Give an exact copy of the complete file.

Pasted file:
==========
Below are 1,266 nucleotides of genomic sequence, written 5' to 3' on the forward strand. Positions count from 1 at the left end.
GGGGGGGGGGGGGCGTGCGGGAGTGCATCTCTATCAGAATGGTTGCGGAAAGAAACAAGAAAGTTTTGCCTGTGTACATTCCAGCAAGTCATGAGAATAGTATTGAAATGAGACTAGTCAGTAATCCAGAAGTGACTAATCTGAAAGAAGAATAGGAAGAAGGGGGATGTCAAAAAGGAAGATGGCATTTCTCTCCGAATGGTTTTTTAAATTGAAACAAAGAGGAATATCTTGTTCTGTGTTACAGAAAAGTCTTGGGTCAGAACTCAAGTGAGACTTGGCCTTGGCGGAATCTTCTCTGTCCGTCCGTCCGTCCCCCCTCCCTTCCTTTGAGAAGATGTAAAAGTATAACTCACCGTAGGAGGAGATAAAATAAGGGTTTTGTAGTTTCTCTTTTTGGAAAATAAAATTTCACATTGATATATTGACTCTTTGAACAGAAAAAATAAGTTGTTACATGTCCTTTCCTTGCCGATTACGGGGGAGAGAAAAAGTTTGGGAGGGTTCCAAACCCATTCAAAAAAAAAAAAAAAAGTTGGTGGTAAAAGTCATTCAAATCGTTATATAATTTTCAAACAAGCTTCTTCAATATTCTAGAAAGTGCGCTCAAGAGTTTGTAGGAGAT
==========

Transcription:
Below are 1,266 nucleotides of genomic sequence, written 5' to 3' on the forward strand. Positions count from 1 at the left end.
GGGGGGGGGGGGGCGTGCGGGAGTGCATCTCTATCAGAATGGTTGCGGAAAGAAACAAGAAAGTTTTGCCTGTGTACATTCCAGCAAGTCATGAGAATAGTATTGAAATGAGACTAGTCAGTAATCCAGAAGTGACTAATCTGAAAGAAGAATAGGAAGAAGGGGGATGTCAAAAAGGAAGATGGCATTTCTCTCCGAATGGTTTTTTAAATTGAAACAAAGAGGAATATCTTGTTCTGTGTTACAGAAAAGTCTTGGGTCAGAACTCAAGTGAGACTTGGCCTTGGCGGAATCTTCTCTGTCCGTCCGTCCGTCCCCCCTCCCTTCCTTTGAGAAGATGTAAAAGTATAACTCACCGTAGGAGGAGATAAAATAAGGGTTTTGTAGTTTCTCTTTTTGGAAAATAAAATTTCACATTGATATATTGACTCTTTGAACAGAAAAAATAAGTTGTTACATGTCCTTTCCTTGCCGATTACGGGGGAGAGAAAAAGTTTGGGAGGGTTCCAAACCCATTCAAAAAAAAAAAAAAAAGTTGGTGGTAAAAGTCATTCAAATCGTTATATAATTTTCAAACAAGCTTCTTCAATATTCTAGAAAGTGCGCTCAAGAGTTTGTAGGAGAT